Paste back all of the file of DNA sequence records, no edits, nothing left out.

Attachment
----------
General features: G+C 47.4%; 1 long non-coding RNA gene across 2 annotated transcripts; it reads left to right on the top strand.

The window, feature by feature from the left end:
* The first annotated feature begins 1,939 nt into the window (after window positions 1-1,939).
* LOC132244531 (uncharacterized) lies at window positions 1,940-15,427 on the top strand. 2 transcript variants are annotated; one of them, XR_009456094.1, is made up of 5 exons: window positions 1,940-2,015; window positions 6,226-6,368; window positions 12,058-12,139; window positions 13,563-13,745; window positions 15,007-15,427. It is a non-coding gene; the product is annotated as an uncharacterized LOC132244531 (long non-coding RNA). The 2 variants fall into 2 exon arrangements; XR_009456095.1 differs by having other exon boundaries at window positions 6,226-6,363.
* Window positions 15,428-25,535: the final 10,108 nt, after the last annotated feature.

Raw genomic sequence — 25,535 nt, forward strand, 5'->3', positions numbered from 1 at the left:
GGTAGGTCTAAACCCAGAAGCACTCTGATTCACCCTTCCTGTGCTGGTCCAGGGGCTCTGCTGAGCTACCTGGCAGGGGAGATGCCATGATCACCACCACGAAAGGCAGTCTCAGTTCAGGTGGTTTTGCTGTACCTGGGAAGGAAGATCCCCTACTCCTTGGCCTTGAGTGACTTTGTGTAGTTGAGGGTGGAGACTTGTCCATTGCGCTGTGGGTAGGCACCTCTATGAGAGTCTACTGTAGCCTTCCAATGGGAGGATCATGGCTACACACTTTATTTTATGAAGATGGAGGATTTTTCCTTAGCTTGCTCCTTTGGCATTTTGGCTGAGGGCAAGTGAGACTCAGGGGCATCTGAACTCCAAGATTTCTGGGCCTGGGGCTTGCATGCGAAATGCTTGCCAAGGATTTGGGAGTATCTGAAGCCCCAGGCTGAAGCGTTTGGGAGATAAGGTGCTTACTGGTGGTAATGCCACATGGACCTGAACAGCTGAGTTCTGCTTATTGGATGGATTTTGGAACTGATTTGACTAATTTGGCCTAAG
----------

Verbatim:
General features: G+C 47.4%; 1 long non-coding RNA gene across 2 annotated transcripts; it reads left to right on the top strand.

The window, feature by feature from the left end:
* The first annotated feature begins 1,939 nt into the window (after window positions 1-1,939).
* LOC132244531 (uncharacterized) lies at window positions 1,940-15,427 on the top strand. 2 transcript variants are annotated; one of them, XR_009456094.1, is made up of 5 exons: window positions 1,940-2,015; window positions 6,226-6,368; window positions 12,058-12,139; window positions 13,563-13,745; window positions 15,007-15,427. It is a non-coding gene; the product is annotated as an uncharacterized LOC132244531 (long non-coding RNA). The 2 variants fall into 2 exon arrangements; XR_009456095.1 differs by having other exon boundaries at window positions 6,226-6,363.
* Window positions 15,428-25,535: the final 10,108 nt, after the last annotated feature.

Raw genomic sequence — 25,535 nt, forward strand, 5'->3', positions numbered from 1 at the left:
GGTAGGTCTAAACCCAGAAGCACTCTGATTCACCCTTCCTGTGCTGGTCCAGGGGCTCTGCTGAGCTACCTGGCAGGGGAGATGCCATGATCACCACCACGAAAGGCAGTCTCAGTTCAGGTGGTTTTGCTGTACCTGGGAAGGAAGATCCCCTACTCCTTGGCCTTGAGTGACTTTGTGTAGTTGAGGGTGGAGACTTGTCCATTGCGCTGTGGGTAGGCACCTCTATGAGAGTCTACTGTAGCCTTCCAATGGGAGGATCATGGCTACACACTTTATTTTATGAAGATGGAGGATTTTTCCTTAGCTTGCTCCTTTGGCATTTTGGCTGAGGGCAAGTGAGACTCAGGGGCATCTGAACTCCAAGATTTCTGGGCCTGGGGCTTGCATGCGAAATGCTTGCCAAGGATTTGGGAGTATCTGAAGCCCCAGGCTGAAGCGTTTGGGAGATAAGGTGCTTACTGGTGGTAATGCCACATGGACCTGAACAGCTGAGTTCTGCTTATTGGATGGATTTTGGAACTGATTTGACTAATTTGGCCTAAG